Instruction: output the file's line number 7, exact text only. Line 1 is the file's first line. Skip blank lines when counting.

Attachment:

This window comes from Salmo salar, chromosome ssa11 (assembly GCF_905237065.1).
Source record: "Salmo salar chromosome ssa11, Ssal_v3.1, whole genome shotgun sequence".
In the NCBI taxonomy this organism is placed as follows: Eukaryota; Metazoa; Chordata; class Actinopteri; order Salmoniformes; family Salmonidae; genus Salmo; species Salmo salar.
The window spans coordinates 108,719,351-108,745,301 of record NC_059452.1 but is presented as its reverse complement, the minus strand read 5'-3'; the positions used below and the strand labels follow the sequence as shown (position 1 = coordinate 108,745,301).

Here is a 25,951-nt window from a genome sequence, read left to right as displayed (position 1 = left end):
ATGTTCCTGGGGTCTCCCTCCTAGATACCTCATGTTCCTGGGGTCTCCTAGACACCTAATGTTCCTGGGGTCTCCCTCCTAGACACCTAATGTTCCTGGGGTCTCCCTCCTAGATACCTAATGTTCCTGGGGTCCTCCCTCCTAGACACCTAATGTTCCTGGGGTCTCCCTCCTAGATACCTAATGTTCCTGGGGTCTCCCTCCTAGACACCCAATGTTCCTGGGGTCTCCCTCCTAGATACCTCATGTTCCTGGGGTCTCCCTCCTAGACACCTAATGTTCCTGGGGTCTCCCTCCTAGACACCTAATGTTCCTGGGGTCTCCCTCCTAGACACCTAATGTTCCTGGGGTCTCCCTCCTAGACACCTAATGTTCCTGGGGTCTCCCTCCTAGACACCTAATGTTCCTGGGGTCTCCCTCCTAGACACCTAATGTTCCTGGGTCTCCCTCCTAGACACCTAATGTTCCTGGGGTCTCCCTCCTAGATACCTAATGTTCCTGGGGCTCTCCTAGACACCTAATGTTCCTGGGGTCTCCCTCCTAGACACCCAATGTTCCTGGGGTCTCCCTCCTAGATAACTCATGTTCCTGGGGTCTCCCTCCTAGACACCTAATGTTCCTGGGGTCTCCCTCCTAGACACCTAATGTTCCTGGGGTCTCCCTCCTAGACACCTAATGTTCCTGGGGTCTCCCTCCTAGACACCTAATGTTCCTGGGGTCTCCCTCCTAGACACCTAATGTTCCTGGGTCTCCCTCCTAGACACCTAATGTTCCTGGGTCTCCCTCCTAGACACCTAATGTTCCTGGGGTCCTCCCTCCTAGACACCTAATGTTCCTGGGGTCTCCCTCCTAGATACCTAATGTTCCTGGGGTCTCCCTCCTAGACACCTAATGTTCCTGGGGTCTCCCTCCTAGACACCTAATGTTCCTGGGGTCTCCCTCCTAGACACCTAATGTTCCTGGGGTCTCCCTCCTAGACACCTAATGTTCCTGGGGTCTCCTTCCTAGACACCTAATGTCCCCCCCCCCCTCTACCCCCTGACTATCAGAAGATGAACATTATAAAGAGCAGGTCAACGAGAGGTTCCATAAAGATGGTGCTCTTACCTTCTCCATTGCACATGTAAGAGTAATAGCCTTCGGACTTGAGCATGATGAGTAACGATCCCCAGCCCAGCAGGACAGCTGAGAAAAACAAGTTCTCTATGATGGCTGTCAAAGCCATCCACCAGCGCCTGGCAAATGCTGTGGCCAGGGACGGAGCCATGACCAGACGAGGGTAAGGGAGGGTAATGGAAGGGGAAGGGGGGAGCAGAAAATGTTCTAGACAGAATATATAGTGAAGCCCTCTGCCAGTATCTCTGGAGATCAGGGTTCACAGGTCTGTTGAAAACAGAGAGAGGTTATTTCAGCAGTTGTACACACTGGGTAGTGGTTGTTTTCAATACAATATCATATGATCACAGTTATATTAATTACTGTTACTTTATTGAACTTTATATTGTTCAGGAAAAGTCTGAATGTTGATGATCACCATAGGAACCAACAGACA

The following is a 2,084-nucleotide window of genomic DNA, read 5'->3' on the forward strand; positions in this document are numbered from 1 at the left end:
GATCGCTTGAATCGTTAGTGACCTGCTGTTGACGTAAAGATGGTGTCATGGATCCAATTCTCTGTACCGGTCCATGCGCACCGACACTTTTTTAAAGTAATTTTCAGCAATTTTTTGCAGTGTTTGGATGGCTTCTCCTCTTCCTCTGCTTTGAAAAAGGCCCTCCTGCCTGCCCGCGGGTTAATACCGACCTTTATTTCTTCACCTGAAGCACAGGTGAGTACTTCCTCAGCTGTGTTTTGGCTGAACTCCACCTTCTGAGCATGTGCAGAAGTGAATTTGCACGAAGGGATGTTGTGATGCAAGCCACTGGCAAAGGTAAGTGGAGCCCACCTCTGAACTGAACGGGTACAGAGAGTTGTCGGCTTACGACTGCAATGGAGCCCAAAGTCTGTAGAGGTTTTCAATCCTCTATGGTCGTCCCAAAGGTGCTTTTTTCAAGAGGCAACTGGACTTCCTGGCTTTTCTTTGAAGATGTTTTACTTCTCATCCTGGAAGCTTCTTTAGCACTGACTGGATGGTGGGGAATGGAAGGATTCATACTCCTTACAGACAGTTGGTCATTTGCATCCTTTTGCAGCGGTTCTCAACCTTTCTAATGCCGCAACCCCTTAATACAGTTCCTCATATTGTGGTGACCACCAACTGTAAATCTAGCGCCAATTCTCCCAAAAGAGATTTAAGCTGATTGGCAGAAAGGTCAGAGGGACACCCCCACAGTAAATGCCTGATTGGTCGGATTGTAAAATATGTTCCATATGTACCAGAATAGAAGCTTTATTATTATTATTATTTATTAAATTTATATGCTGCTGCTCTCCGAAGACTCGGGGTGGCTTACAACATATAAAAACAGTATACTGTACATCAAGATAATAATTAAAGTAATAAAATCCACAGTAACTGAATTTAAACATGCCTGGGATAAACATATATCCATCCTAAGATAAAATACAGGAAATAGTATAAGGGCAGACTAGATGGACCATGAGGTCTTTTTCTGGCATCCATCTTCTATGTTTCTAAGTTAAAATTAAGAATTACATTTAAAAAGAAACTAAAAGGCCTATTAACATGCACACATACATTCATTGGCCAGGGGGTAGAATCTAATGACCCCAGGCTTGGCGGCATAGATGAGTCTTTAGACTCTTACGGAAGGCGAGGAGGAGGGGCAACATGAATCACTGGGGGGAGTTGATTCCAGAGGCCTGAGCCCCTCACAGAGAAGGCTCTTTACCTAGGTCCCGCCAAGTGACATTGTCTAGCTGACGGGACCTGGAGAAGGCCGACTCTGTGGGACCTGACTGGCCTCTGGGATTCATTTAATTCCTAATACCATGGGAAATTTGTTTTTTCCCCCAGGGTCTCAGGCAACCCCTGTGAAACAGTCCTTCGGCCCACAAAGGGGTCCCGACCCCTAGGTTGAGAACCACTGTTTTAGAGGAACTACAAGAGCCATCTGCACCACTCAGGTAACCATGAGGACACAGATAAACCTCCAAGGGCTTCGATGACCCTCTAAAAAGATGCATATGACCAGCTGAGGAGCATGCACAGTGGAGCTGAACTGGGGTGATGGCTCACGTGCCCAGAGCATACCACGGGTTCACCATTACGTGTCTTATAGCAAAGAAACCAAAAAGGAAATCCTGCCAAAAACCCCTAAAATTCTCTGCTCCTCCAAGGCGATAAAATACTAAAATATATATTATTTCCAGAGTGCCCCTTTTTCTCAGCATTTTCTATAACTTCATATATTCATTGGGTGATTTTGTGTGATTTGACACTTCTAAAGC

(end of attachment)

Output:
The following is a 2,084-nucleotide window of genomic DNA, read 5'->3' on the forward strand; positions in this document are numbered from 1 at the left end: